2014 IES Street and Area Lighting Conference
September 14-17, 2014 | Nashville, TN
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The article by Houser and others, ‘A Test of the S/P Ratio as a Correlate for Brightness Perception using Rapid-Sequential and Side-by-Side Experimental Protocols’ (Leukos, 6(2):119) is reviewed here with the intent of providing some understanding of why those authors have come to such different conclusions than Berman and others. We discovered that the authors have made a number of subtle, but important errors in their statistical analysis. There are also a number of misunderstandings in their application of trichromacy. Our re-analysis leads to conclusion that their data raises very interesting questions regarding brightness constancy and color effects, but does not support most of their claims regarding trichromacy.
An installation in a Federal building tested the efficacy of a highly-controlled, workstation-specific lighting retrofit. The study took place in 86 cubicles in an open office with low levels of daylight. A direct/indirect pendant luminaire with three 32 watt lamps, two DALI ballasts, and an occupancy sensor provided both task and ambient light for each cubicle. All three lamps turned on and off according to occupancy on a workstation-by-workstation basis. Field measurements taken over the course of several months demonstrated 40 percent lighting energy savings compared to a baseline that represents a typical Federal building retrofit; the baseline has a lighting power density of 8.9W/m2 (0.83W/ft2) and no advanced controls. A photometric analysis found that the installation provided higher desktop light levels than the baseline did, while an occupant survey suggested that occupants preferred the lighting system to the baseline.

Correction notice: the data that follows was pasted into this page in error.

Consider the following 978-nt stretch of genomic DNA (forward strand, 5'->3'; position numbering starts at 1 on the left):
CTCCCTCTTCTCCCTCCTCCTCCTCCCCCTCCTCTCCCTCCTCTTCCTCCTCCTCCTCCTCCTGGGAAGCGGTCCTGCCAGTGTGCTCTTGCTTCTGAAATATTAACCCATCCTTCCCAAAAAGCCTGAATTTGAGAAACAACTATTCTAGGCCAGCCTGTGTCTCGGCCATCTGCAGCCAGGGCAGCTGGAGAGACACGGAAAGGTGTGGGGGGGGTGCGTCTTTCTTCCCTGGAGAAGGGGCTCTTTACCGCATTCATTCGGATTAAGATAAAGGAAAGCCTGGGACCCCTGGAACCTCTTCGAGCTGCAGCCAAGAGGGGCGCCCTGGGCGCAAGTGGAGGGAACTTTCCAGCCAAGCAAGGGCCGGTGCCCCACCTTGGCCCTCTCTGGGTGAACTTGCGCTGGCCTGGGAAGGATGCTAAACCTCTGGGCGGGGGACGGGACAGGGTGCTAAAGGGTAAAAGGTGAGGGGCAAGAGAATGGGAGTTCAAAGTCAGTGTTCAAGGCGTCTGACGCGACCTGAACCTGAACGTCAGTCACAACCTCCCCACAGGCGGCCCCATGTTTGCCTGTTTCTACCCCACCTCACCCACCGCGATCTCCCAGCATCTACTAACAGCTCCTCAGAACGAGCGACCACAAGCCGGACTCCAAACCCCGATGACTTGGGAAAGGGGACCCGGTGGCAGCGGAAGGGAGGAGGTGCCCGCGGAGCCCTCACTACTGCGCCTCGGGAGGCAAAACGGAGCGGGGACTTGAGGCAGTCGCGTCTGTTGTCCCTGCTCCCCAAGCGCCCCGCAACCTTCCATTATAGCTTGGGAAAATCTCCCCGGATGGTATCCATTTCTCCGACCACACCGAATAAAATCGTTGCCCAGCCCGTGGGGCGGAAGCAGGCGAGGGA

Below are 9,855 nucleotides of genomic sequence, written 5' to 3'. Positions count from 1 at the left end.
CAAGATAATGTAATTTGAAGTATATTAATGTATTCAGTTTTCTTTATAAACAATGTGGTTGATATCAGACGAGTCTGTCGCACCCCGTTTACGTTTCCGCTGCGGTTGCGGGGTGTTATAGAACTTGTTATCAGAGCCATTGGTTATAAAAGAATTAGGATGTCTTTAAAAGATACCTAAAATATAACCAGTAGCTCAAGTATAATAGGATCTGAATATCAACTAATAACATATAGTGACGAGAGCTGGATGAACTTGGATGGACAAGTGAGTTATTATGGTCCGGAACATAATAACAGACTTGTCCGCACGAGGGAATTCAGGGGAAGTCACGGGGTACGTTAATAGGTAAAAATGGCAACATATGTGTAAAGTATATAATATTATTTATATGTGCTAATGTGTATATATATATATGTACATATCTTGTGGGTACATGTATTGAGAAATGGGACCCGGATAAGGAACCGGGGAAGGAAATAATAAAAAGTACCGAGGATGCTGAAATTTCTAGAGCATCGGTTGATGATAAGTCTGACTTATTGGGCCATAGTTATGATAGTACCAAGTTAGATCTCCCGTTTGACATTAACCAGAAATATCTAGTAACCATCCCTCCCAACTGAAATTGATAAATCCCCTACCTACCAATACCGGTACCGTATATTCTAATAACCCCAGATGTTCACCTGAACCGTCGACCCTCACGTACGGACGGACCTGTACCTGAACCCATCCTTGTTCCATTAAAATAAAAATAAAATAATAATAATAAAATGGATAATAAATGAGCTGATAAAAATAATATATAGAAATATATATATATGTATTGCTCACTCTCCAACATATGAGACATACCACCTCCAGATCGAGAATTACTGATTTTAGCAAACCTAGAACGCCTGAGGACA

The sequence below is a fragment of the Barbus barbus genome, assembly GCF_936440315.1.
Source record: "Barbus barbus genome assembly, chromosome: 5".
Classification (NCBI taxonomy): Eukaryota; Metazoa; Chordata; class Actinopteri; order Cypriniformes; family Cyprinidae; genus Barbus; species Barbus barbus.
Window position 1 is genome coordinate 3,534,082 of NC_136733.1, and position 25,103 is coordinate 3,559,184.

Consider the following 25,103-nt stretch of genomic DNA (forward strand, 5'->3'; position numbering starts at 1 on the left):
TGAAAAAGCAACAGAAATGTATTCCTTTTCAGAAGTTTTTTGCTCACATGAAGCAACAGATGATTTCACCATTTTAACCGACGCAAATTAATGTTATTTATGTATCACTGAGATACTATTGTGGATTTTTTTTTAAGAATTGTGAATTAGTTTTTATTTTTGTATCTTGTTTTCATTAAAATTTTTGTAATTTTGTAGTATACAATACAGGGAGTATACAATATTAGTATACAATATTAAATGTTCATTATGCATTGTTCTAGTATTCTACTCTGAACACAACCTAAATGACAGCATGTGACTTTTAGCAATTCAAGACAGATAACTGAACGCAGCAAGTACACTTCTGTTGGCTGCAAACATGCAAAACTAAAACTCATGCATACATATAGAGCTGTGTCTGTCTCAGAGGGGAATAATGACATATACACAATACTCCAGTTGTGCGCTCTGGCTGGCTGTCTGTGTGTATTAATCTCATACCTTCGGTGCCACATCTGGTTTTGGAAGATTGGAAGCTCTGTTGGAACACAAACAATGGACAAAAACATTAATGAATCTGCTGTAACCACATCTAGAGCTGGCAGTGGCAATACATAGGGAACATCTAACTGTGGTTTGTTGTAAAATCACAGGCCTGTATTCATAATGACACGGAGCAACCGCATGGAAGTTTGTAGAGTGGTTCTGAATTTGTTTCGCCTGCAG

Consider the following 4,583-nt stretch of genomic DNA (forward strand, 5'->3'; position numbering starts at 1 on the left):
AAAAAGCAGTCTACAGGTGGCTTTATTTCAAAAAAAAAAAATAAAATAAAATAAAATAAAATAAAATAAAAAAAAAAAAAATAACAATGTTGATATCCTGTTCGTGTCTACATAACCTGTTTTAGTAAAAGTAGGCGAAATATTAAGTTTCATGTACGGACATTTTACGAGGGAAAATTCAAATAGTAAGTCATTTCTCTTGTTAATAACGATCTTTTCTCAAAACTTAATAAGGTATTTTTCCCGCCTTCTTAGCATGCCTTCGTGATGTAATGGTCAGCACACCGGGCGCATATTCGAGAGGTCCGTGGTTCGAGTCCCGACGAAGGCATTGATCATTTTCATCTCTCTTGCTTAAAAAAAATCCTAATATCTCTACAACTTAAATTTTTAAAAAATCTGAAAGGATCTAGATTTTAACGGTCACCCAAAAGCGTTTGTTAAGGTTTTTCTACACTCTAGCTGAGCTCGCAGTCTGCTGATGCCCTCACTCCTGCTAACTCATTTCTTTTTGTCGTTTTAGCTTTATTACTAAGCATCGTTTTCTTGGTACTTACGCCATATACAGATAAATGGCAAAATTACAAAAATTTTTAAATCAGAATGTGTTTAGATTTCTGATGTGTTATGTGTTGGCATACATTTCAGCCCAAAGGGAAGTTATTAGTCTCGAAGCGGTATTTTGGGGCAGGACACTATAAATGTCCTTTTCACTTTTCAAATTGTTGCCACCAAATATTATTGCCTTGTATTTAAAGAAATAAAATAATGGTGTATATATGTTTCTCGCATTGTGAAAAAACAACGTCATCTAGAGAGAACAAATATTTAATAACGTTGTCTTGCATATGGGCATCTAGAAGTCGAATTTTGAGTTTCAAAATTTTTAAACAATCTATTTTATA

The design of buildings and their daylighting is associated with windows and their glass light transmittance in the response with external daylight conditions. The article presents results of a comparative daylight simulation study focused on evaluation of influence of different window glazings on daylighting in an open-plan office in an administrative building. A clear window glass variation was compared with solar control clear and tinted glass alternatives in the simulations. Daylight study was carried out for the investigated office with and without effect interior furniture.
In this work, two types of commercially available compact fluorescent lamps (CFL) were investigated for intensity variation due to mechanical vibrations in the range of 0 to 30 Hz. In general, subjecting the lamps to 24-hour vibration affects the total intensity. Percentage variations of peak intensities after vibrations is in the range of + 10 to + 35 percent in case of CFL (Nuvue), whereas for the CFL (Ecosmart), it is in the range of -10 to + 10 percent. Continuous vibration measurements at various vibrational frequencies (intensity measurements at each frequency after subjecting the unit to mechanical vibrations for 10 minutes) show that the CFL luminaires, exhibits a peak in intensity at a vibrational frequency around 25 Hz for a wavelength of 546.78 nm (wavelength of maximum human sensitivity). Intensity variation effects due to vibration are attributed to the dropping off loose phosphor coatings in the inside wall of the glass enclosures. This hypothesis needs to be investigated further.